At least my dad saved some of the obviously valuable games, like our original Star Wars and Transformers. Everything else from Admirals to Careers ended up in the trash, lost forever. Feeling bad, my mom bought my sister a new Careers game on Ebay (and replaced my Chopper Strike).
I thought that was it. I thought the point was made. I thought our possessions were safe again.
Some of my old model kits are at the cottage. The cottage is a great place to build a model. My ZZ Top Eliminator kit has safely lived at the cottage for 30 years. A few years ago I took it out, dusted it off, and secured a few loose pieces with glue. The last time I saw Eliminator, it was fine.
This time, I noticed a few things on my shelves had been moved. When I returned them to their proper places, I saw Eliminator was now a one-eyed cyclops car. A headlight came off and was nowhere in sight. It’s gone. If it had simply fallen off, it would be on the shelf, next to the car. I only had two suspects. One of the two was more credible, while the other claims to know nothing. I know it was my dad!
“You can always pretend it was in an accident,” said my sister.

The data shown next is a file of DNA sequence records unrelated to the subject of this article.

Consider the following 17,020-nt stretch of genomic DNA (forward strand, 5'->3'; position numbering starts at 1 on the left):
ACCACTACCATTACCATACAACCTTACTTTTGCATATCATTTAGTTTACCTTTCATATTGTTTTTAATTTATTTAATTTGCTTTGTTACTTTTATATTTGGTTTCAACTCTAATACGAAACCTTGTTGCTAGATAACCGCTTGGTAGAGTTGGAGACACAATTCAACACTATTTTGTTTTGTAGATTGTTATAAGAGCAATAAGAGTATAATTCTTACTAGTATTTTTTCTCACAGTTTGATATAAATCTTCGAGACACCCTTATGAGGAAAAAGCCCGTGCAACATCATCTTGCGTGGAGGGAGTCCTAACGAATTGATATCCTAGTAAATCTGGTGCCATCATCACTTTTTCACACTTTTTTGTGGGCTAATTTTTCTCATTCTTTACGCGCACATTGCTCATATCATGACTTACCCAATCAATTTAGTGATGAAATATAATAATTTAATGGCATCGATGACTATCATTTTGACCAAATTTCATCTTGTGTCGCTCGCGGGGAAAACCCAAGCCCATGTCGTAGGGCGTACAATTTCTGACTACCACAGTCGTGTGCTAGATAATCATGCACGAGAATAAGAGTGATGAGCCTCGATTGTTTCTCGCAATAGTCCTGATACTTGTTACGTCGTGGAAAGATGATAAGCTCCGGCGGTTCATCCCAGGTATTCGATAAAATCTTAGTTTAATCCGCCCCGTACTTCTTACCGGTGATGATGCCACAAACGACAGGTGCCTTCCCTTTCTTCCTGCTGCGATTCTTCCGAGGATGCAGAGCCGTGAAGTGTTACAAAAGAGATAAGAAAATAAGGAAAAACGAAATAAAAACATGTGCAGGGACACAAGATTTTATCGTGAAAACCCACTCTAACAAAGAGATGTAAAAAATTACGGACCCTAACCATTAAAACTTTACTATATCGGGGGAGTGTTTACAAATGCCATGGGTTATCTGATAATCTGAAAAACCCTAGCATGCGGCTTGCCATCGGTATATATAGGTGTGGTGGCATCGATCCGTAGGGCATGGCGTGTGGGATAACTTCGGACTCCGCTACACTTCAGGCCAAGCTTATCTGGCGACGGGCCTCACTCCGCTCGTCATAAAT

I used to think my stuff was safe in the hands of my dad. Now I realize I need to keep valuables far, far away from him!
It’s an obscure but not unknown fact: I kind of like the Boston Bruins. I don’t do it just to be a contrarian; I genuinely like Zdeno Chara and enjoy the team. I especially liked them when Rene Rancourt used to sing the national anthem. When the Toronto Maple Leafs aren’t playing, I’m “allowed” to cheer for whoever I want. Obviously I was cheering for the Bruins to win the Stanley Cup.
The day after the Bruins lost to the St. Louis Blues, I found the paper below taped to mt computer screen at work. Please note the misspelling of the word “your”. Pointing this out to the gloating perpetrator, I sort of turned my loss into a small victory!